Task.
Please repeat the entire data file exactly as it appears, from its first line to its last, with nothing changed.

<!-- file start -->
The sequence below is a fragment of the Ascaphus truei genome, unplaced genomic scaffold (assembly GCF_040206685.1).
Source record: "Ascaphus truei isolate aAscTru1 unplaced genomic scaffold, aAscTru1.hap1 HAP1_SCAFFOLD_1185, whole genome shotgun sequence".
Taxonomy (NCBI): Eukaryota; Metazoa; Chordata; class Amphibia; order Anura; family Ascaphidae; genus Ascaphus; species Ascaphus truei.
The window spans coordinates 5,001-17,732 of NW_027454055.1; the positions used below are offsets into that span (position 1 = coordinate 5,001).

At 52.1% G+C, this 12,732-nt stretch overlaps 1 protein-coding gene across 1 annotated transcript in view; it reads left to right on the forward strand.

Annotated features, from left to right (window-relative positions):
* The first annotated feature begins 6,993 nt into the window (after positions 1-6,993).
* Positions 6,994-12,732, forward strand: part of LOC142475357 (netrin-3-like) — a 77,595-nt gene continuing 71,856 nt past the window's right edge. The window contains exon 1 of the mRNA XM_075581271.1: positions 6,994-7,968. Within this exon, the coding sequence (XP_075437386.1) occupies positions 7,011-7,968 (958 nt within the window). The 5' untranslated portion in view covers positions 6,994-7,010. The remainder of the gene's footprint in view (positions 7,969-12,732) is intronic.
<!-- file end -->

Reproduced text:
The sequence below is a fragment of the Ascaphus truei genome, unplaced genomic scaffold (assembly GCF_040206685.1).
Source record: "Ascaphus truei isolate aAscTru1 unplaced genomic scaffold, aAscTru1.hap1 HAP1_SCAFFOLD_1185, whole genome shotgun sequence".
Taxonomy (NCBI): Eukaryota; Metazoa; Chordata; class Amphibia; order Anura; family Ascaphidae; genus Ascaphus; species Ascaphus truei.
The window spans coordinates 5,001-17,732 of NW_027454055.1; the positions used below are offsets into that span (position 1 = coordinate 5,001).

At 52.1% G+C, this 12,732-nt stretch overlaps 1 protein-coding gene across 1 annotated transcript in view; it reads left to right on the forward strand.

Annotated features, from left to right (window-relative positions):
* The first annotated feature begins 6,993 nt into the window (after positions 1-6,993).
* Positions 6,994-12,732, forward strand: part of LOC142475357 (netrin-3-like) — a 77,595-nt gene continuing 71,856 nt past the window's right edge. The window contains exon 1 of the mRNA XM_075581271.1: positions 6,994-7,968. Within this exon, the coding sequence (XP_075437386.1) occupies positions 7,011-7,968 (958 nt within the window). The 5' untranslated portion in view covers positions 6,994-7,010. The remainder of the gene's footprint in view (positions 7,969-12,732) is intronic.